Mackenzie Lush and David Ingram in Sidekick.
The most common fantasy for a child is to live a larger than life, life. For some, it is to be a beautiful princess, for others it is to be a famous baseball player, for others still, it is to be a powerful superhero. Most of us outgrow our childhood dreams as the realities of life settle in. A lucky few are able to maintain those dreams well into adulthood.
Computer consultant Norman is such a man. He toils away at his computer during the day and buys and reads comic books by night. He is attracted to a receptionist, Andrea, who is too busy trying to get promoted to notice him. Norman's uneventful life is interrupted when he suspects that the office party boy, Victor, has superpowers.
Norman forces his way into Victor's life, acknowledging that he knows Victor can move things with his mind and offering to train him. Victor at first wants nothing to do with it, until a tragic event changes his mind. Victor and Norman begin their training sessions but it soon becomes apparent that Victor does not have the right stuff to be a superhero. He may have a superpower but he also has a super attitude problem.
The message of Sidekick is that being a superhero is not about your powers but your compassion for others. Whereas that may be true, superpowers do make for great cinema. Sidekick is an independent film and thus did not have a large budget. If remade by a major studio, I imagine they would add several large-scale, special-effect action scenes. I would advise though, to leave the cast as it is. Mucci is the perfect comic book nerd and Ingram has charming egotist down pat.
Sidekick's strength comes from its characters. Norman is the good guy but he is not perfect. Does he want Victor to be a superhero because Toronto is packed with bad guys, or are his motives more selfish? Victor has it all, but greed takes him in the direction that more of us would go in, had we the power, than would like to admit. Even Andrea is more than just a damsel in distress.
The movie gets a bit lost in a couple of scenes. At one point Victor uses his powers on some thugs and gives them a lecture on gay tolerance. Coming from the obnoxiously shallow, heterosexual Victor, it seemed out of place. Even though this is a movie about being a superhero, it seemed odd for Norman to wear a costume at the end. It contradicts the entire point of the film, that being a hero is not about your powers but your personality.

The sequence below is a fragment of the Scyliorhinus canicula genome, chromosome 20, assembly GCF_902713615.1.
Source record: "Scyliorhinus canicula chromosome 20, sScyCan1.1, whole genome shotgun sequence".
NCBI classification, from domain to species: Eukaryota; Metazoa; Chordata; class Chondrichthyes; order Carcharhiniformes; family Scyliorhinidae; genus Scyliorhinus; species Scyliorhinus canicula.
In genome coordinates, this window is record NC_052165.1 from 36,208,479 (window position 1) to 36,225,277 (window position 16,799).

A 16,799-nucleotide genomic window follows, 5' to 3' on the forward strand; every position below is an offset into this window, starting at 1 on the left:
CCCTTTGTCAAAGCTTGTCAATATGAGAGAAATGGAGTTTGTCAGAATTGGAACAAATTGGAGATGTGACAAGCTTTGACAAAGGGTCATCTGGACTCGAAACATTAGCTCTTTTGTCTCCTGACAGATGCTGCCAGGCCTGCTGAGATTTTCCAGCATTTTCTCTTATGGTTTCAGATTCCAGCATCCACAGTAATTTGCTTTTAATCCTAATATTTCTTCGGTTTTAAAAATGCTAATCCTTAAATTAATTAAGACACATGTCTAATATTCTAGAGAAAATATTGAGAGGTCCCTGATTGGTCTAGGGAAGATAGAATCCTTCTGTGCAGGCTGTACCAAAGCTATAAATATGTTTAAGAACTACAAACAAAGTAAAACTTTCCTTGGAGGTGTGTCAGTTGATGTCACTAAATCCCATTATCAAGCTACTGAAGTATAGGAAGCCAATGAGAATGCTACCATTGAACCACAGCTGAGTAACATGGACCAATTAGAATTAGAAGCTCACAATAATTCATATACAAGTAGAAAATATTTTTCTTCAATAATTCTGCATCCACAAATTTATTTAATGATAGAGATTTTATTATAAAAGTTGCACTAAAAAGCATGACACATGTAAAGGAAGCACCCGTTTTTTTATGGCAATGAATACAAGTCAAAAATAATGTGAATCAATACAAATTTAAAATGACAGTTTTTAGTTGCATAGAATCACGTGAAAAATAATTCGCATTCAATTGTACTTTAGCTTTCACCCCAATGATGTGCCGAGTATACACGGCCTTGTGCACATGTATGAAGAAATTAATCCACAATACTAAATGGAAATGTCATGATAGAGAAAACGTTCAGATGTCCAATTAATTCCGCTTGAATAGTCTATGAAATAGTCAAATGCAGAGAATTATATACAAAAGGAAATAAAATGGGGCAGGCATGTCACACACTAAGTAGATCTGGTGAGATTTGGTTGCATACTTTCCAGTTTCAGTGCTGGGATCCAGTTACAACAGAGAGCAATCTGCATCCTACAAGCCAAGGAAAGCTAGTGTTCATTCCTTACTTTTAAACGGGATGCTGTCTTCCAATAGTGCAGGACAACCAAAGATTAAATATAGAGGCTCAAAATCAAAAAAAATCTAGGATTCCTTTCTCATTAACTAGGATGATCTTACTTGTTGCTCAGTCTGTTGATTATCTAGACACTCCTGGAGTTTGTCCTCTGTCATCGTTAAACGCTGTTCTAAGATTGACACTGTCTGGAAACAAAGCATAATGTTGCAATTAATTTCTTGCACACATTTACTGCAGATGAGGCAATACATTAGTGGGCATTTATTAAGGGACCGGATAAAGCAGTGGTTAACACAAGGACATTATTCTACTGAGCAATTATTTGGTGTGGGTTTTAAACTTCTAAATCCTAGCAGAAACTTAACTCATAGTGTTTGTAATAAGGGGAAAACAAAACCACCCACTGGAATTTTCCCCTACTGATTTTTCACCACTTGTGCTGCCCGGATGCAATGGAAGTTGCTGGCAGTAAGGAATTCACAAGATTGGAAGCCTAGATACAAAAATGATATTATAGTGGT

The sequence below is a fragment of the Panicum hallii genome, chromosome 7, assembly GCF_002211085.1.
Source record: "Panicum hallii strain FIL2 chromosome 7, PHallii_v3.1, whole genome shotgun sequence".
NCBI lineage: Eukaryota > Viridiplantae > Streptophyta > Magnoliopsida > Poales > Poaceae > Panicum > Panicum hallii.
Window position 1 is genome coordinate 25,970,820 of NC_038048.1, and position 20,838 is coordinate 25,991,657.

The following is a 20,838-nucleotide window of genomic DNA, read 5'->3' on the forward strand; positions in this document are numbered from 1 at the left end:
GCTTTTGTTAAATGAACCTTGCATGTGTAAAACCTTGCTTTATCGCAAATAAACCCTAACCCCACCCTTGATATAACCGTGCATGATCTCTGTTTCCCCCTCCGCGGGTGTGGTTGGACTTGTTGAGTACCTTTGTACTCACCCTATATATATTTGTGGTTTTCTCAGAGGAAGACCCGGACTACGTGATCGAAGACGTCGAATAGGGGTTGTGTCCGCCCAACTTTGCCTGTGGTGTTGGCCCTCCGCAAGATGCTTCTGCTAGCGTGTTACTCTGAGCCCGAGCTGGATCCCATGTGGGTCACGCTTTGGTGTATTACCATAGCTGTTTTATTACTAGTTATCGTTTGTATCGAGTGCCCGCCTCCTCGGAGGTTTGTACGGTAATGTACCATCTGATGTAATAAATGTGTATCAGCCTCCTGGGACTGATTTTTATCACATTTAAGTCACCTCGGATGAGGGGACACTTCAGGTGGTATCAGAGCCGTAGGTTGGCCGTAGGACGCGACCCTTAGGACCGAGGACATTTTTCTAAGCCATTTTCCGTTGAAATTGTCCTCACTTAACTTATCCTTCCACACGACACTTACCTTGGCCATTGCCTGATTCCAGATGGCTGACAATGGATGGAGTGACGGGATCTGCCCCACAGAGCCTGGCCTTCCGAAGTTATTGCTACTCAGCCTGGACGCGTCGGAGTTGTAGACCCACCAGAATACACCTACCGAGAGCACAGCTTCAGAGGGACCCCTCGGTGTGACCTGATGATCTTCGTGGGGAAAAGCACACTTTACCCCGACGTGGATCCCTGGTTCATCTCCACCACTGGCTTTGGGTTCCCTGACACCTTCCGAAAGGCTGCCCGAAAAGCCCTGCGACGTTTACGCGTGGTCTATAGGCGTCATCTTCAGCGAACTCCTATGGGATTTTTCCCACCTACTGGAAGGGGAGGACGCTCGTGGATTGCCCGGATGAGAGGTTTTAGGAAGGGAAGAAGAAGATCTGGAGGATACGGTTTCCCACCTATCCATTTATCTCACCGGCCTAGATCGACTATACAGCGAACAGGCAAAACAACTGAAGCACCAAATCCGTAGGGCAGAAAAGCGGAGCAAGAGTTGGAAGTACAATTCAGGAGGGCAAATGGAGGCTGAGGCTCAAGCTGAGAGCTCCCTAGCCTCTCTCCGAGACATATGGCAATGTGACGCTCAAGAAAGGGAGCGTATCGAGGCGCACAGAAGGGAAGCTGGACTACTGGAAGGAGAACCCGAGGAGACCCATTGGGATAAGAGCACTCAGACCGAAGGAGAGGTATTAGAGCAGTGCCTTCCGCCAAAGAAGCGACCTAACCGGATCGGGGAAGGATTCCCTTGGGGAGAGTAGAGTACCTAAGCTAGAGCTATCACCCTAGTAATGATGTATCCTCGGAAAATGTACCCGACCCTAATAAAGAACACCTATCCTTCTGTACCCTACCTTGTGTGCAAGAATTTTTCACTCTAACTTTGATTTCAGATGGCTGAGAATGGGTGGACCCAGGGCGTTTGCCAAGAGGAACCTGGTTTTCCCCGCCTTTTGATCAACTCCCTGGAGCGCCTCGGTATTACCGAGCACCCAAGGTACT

Sidekick has more to say about being a superhero than most big movie productions. But without the big special-effect action sequences it is more of a coming of age/Sci-Fi film than an actual superhero movie. After all, is not the use of superpowers on a grand scale part of the whole superhero fantasy?
David Ingram in Sidekick.
I was less charmed by this movie than Eric. It certainly had potential and the germ of the story is quite good, but it never really manages to mature into anything much beyond an old X-Files episode.
Eric found the scene with the thugs and the gay tolerance to be out of place, but I found it to be right in-line with the overall homo-erotic overtones of the movie. I'm not sure if these overtones were intentional or not, but they are certainly there. Eric mentioned that he found Norman to be attracted to Andrea, but I thought he appeared to be more attracted to Victor.
I do agree that Ingram plays his role with a cocky aggressiveness that suits the character perfectly. The rest of the cast though, is merely adequate.
The best thing Sidekick has going for it is the story. It takes a fantasy and plays it quite realistically. Victor's choices involving the use of his powers is much closer to reality than your average superhero movie. Batman, Superman and Spider-man, you're telling me that not once did they even consider using their powers for their own personal gain?
Overall this is a small movie whose main flaws would have been overcome with a larger budget. Although, as many a blockbuster has proven, a big budget doesn't necessarily mean a good movie, one gets the feeling while watching Sidekick that even a modest budget would have been bigger than the one used to make it.
Photos © Copyright Victory Man Productions (2005)